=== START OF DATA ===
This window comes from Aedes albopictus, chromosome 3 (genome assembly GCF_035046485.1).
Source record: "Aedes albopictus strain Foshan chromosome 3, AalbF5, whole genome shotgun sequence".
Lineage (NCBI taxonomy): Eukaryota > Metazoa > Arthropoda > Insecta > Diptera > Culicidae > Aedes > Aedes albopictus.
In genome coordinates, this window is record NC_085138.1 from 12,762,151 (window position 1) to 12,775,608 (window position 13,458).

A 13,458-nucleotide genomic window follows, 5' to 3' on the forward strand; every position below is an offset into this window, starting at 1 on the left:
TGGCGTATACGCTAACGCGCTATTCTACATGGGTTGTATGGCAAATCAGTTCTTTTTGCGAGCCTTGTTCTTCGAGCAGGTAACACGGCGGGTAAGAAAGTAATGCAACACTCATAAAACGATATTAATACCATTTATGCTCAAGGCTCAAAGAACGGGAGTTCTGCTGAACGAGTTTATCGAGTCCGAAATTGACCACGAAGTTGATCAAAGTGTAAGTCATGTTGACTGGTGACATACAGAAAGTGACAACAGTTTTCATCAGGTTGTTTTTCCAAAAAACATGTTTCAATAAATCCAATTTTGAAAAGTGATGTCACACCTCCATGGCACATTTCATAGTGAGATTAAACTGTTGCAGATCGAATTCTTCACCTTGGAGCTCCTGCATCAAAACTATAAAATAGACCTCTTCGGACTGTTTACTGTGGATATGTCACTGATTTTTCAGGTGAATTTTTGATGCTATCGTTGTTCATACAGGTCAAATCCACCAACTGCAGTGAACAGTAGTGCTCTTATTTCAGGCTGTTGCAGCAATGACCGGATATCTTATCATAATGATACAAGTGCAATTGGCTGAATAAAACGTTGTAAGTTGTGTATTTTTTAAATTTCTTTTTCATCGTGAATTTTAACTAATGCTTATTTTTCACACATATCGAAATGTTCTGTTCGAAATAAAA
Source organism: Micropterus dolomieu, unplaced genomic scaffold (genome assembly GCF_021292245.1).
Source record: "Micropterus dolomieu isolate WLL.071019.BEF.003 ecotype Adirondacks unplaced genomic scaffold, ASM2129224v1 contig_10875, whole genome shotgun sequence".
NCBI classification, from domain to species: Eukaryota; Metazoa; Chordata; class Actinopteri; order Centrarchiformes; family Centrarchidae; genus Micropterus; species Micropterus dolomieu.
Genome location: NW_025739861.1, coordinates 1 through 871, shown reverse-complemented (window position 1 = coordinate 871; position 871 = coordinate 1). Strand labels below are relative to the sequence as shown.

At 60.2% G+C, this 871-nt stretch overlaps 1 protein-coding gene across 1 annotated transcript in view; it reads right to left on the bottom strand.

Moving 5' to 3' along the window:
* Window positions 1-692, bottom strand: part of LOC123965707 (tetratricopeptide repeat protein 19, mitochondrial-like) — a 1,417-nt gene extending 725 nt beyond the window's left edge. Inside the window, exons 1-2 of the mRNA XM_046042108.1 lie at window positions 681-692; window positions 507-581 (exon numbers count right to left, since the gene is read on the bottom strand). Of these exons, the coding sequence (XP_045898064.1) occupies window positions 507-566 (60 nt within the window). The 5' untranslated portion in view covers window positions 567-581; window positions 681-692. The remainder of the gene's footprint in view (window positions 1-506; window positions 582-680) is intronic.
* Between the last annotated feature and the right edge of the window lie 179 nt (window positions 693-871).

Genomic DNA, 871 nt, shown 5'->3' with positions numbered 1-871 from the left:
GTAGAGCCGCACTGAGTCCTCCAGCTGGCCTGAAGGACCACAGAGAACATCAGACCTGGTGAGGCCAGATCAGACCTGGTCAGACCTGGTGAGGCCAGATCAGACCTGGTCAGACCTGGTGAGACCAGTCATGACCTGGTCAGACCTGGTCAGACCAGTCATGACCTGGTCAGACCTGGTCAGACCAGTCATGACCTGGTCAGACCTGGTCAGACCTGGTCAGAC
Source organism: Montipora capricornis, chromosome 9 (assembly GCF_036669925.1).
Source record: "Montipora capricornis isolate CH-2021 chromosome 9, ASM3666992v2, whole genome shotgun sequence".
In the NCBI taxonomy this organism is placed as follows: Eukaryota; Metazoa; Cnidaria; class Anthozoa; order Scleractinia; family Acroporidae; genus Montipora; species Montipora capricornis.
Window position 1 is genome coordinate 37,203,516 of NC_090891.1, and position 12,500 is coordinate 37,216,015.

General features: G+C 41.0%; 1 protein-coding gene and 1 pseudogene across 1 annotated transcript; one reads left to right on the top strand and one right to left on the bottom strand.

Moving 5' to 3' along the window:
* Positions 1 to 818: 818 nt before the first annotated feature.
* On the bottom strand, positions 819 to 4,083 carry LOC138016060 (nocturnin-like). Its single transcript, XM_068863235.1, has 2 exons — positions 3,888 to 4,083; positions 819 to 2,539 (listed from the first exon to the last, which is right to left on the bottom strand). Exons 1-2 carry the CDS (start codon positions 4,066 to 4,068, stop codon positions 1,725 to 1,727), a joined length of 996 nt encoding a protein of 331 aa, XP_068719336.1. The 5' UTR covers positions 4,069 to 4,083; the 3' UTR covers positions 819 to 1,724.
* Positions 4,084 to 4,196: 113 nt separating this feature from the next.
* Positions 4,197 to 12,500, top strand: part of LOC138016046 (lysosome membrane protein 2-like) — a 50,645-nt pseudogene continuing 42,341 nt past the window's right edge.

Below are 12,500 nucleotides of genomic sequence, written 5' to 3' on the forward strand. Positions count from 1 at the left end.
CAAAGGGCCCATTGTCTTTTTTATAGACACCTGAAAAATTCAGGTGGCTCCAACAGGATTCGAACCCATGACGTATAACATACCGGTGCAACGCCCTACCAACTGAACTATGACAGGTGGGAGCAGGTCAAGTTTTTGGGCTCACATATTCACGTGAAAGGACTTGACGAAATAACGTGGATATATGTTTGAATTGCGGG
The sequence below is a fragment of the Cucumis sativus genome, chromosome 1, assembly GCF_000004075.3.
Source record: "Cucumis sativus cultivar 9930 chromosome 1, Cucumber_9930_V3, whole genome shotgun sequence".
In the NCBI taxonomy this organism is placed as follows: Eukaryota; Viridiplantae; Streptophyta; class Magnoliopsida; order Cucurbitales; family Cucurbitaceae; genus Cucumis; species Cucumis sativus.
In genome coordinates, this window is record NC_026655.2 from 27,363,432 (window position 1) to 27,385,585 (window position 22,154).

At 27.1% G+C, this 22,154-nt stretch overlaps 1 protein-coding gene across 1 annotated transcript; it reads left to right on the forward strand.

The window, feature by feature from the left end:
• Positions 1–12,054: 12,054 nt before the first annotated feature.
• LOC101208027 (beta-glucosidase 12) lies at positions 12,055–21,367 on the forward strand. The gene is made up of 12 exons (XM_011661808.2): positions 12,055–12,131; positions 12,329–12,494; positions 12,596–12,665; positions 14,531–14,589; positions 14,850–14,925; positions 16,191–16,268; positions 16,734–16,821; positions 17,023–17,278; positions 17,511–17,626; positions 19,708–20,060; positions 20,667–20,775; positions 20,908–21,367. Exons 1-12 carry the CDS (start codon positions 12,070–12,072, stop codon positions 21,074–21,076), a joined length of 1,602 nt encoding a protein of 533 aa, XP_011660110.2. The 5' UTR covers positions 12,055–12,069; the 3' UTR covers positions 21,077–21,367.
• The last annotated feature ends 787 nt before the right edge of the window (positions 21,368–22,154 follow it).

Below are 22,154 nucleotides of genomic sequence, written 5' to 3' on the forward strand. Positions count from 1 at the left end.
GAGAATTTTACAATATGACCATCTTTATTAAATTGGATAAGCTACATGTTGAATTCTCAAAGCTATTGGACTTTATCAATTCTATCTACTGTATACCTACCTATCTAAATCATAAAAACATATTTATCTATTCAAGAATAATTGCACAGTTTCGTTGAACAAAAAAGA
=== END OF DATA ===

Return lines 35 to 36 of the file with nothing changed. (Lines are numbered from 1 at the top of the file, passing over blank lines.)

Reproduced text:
• Positions 1–12,054: 12,054 nt before the first annotated feature.
• LOC101208027 (beta-glucosidase 12) lies at positions 12,055–21,367 on the forward strand. The gene is made up of 12 exons (XM_011661808.2): positions 12,055–12,131; positions 12,329–12,494; positions 12,596–12,665; positions 14,531–14,589; positions 14,850–14,925; positions 16,191–16,268; positions 16,734–16,821; positions 17,023–17,278; positions 17,511–17,626; positions 19,708–20,060; positions 20,667–20,775; positions 20,908–21,367. Exons 1-12 carry the CDS (start codon positions 12,070–12,072, stop codon positions 21,074–21,076), a joined length of 1,602 nt encoding a protein of 533 aa, XP_011660110.2. The 5' UTR covers positions 12,055–12,069; the 3' UTR covers positions 21,077–21,367.